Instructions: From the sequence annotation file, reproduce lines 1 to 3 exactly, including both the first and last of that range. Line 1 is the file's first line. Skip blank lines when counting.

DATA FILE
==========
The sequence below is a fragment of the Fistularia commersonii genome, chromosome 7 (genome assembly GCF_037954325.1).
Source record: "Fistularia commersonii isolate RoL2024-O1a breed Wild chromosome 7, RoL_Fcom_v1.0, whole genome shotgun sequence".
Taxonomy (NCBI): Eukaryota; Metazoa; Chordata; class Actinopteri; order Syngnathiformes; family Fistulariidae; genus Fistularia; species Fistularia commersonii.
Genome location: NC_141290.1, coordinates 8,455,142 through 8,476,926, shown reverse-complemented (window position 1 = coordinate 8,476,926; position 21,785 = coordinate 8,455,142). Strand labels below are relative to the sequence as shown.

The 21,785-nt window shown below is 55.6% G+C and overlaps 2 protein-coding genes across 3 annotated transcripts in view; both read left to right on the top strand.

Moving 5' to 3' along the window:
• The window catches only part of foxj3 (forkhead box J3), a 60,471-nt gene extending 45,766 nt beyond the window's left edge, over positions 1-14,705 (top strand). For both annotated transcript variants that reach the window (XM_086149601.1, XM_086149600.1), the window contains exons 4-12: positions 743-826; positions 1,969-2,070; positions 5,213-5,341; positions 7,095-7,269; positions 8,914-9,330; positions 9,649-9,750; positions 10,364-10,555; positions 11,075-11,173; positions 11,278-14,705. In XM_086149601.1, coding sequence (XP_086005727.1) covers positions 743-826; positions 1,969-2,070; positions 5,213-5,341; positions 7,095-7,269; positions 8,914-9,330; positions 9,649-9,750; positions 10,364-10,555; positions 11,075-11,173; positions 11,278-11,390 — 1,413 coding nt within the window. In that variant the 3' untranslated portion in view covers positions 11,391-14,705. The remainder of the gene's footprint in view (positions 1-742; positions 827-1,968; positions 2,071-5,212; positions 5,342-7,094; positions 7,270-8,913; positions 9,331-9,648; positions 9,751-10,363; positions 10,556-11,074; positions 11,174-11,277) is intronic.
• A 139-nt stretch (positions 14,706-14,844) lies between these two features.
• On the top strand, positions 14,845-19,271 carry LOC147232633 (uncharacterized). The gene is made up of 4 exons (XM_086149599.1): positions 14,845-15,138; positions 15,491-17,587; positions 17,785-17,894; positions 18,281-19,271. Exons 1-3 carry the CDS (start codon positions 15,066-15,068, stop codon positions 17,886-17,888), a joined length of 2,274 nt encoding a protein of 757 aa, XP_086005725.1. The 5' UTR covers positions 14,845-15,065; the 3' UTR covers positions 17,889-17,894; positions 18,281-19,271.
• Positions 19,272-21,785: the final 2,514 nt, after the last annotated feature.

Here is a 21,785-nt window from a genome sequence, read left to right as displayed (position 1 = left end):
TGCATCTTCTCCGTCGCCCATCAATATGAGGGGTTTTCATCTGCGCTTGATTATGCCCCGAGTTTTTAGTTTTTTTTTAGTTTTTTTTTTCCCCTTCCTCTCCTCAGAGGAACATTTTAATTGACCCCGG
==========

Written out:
The sequence below is a fragment of the Fistularia commersonii genome, chromosome 7 (genome assembly GCF_037954325.1).
Source record: "Fistularia commersonii isolate RoL2024-O1a breed Wild chromosome 7, RoL_Fcom_v1.0, whole genome shotgun sequence".
Taxonomy (NCBI): Eukaryota; Metazoa; Chordata; class Actinopteri; order Syngnathiformes; family Fistulariidae; genus Fistularia; species Fistularia commersonii.